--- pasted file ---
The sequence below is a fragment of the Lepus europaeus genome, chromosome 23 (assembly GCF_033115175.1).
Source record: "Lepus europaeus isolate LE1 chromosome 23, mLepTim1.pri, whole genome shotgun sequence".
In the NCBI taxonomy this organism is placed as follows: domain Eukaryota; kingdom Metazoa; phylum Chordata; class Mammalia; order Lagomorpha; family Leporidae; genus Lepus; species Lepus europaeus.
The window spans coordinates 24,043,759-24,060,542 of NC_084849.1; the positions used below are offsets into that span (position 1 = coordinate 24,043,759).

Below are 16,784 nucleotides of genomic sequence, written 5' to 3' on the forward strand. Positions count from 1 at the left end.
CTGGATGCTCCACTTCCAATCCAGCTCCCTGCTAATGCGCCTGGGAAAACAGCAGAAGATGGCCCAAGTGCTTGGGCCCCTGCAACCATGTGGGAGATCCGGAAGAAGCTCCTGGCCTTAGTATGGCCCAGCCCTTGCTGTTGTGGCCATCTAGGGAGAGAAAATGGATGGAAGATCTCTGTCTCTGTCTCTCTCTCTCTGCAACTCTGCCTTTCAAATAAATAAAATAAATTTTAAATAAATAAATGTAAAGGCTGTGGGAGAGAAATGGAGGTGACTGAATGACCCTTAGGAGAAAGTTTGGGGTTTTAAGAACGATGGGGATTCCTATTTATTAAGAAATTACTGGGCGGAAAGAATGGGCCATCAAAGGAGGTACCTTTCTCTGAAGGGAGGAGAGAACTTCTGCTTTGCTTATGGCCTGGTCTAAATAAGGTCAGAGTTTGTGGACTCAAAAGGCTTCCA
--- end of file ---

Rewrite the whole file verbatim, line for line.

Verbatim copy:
The sequence below is a fragment of the Lepus europaeus genome, chromosome 23 (assembly GCF_033115175.1).
Source record: "Lepus europaeus isolate LE1 chromosome 23, mLepTim1.pri, whole genome shotgun sequence".
In the NCBI taxonomy this organism is placed as follows: domain Eukaryota; kingdom Metazoa; phylum Chordata; class Mammalia; order Lagomorpha; family Leporidae; genus Lepus; species Lepus europaeus.
The window spans coordinates 24,043,759-24,060,542 of NC_084849.1; the positions used below are offsets into that span (position 1 = coordinate 24,043,759).

Below are 16,784 nucleotides of genomic sequence, written 5' to 3' on the forward strand. Positions count from 1 at the left end.
CTGGATGCTCCACTTCCAATCCAGCTCCCTGCTAATGCGCCTGGGAAAACAGCAGAAGATGGCCCAAGTGCTTGGGCCCCTGCAACCATGTGGGAGATCCGGAAGAAGCTCCTGGCCTTAGTATGGCCCAGCCCTTGCTGTTGTGGCCATCTAGGGAGAGAAAATGGATGGAAGATCTCTGTCTCTGTCTCTCTCTCTCTGCAACTCTGCCTTTCAAATAAATAAAATAAATTTTAAATAAATAAATGTAAAGGCTGTGGGAGAGAAATGGAGGTGACTGAATGACCCTTAGGAGAAAGTTTGGGGTTTTAAGAACGATGGGGATTCCTATTTATTAAGAAATTACTGGGCGGAAAGAATGGGCCATCAAAGGAGGTACCTTTCTCTGAAGGGAGGAGAGAACTTCTGCTTTGCTTATGGCCTGGTCTAAATAAGGTCAGAGTTTGTGGACTCAAAAGGCTTCCA